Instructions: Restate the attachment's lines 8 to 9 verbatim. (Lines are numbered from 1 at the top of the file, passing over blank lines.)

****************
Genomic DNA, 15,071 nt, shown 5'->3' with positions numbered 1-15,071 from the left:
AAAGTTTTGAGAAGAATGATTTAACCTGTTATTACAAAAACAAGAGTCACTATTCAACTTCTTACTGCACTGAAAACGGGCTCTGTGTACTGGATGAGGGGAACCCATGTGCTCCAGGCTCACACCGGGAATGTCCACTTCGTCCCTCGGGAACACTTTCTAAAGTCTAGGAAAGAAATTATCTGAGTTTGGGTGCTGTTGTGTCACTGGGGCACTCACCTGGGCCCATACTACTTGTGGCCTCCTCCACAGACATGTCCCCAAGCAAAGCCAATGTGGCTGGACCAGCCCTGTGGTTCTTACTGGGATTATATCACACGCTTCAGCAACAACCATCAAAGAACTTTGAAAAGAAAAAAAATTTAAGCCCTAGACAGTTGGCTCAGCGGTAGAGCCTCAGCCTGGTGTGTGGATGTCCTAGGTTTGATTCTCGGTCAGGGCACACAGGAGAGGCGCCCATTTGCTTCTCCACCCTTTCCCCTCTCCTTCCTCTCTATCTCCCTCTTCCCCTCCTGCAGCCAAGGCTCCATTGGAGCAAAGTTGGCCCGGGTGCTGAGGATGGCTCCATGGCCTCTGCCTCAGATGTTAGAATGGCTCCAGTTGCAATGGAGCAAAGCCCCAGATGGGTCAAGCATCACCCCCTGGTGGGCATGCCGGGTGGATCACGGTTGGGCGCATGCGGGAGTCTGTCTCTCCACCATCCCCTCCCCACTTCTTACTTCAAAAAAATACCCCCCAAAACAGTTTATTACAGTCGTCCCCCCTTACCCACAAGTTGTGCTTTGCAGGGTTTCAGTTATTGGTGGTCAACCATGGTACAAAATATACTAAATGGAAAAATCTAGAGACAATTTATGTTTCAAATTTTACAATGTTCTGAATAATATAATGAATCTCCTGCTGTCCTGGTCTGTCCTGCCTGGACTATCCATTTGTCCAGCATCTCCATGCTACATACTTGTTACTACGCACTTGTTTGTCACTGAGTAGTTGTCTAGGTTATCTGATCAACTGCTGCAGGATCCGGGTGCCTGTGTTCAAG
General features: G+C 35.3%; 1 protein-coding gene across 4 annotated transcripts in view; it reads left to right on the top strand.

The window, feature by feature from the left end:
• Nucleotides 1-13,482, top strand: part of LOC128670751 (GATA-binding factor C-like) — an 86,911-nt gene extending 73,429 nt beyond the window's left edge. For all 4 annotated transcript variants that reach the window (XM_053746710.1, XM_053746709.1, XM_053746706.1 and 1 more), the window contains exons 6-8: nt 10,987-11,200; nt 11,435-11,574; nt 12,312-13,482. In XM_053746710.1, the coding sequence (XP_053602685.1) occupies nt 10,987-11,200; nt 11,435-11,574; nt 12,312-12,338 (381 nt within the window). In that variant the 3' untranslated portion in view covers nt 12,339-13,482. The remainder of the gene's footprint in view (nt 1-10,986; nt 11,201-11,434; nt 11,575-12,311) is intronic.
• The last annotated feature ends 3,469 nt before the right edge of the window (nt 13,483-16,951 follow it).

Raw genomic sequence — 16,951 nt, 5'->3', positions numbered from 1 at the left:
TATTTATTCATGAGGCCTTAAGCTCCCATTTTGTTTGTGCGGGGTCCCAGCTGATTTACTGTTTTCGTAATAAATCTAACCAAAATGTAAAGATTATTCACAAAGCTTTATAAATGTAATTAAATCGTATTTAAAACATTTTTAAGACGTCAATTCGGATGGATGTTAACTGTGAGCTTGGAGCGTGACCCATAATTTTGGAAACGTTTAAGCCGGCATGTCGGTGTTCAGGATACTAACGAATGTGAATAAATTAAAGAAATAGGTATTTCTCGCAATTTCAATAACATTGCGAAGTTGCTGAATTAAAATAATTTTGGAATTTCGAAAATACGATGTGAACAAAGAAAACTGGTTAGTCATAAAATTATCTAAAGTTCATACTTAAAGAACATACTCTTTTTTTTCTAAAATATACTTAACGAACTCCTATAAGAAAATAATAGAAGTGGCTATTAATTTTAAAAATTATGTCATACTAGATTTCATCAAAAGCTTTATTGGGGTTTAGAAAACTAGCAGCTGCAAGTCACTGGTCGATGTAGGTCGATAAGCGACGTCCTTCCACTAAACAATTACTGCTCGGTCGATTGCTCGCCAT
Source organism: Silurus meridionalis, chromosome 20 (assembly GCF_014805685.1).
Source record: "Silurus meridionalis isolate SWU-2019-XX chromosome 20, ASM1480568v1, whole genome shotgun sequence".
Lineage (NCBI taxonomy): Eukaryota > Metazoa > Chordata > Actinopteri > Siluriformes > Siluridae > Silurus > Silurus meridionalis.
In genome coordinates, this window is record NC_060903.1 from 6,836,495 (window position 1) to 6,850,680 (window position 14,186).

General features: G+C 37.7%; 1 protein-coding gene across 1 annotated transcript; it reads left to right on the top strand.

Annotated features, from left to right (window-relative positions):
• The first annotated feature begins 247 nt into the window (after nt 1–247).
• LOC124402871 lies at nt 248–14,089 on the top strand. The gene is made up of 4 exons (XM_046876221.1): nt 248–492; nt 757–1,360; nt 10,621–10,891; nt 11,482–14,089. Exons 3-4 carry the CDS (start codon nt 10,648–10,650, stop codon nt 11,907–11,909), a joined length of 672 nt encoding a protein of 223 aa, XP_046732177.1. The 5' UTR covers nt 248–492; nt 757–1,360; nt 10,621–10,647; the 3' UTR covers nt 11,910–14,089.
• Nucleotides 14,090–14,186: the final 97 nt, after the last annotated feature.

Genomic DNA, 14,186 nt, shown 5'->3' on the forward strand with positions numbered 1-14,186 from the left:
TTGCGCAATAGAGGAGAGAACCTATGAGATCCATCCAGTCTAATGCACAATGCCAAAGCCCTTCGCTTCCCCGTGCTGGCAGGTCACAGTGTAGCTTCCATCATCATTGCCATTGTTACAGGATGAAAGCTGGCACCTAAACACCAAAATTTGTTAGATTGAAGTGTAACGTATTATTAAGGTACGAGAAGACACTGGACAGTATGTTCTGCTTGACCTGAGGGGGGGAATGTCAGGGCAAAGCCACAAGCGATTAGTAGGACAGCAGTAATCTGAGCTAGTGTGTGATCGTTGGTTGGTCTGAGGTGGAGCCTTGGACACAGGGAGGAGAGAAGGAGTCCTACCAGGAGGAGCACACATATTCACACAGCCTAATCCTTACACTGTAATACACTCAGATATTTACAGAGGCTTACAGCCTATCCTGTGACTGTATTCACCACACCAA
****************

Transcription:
TATTTATTCATGAGGCCTTAAGCTCCCATTTTGTTTGTGCGGGGTCCCAGCTGATTTACTGTTTTCGTAATAAATCTAACCAAAATGTAAAGATTATTCACAAAGCTTTATAAATGTAATTAAATCGTATTTAAAACATTTTTAAGACGTCAATTCGGATGGATGTTAACTGTGAGCTTGGAGCGTGACCCATAATTTTGGAAACGTTTAAGCCGGCATGTCGGTGTTCAGGATACTAACGAATGTGAATAAATTAAAGAAATAGGTATTTCTCGCAATTTCAATAACATTGCGAAGTTGCTGAATTAAAATAATTTTGGAATTTCGAAAATACGATGTGAACAAAGAAAACTGGTTAGTCATAAAATTATCTAAAGTTCATACTTAAAGAACATACTCTTTTTTTTCTAAAATATACTTAACGAACTCCTATAAGAAAATAATAGAAGTGGCTATTAATTTTAAAAATTATGTCATACTAGATTTCATCAAAAGCTTTATTGGGGTTTAGAAAACTAGCAGCTGCAAGTCACTGGTCGATGTAGGTCGATAAGCGACGTCCTTCCACTAAACAATTACTGCTCGGTCGATTGCTCGCCAT
Source organism: Silurus meridionalis, chromosome 20 (assembly GCF_014805685.1).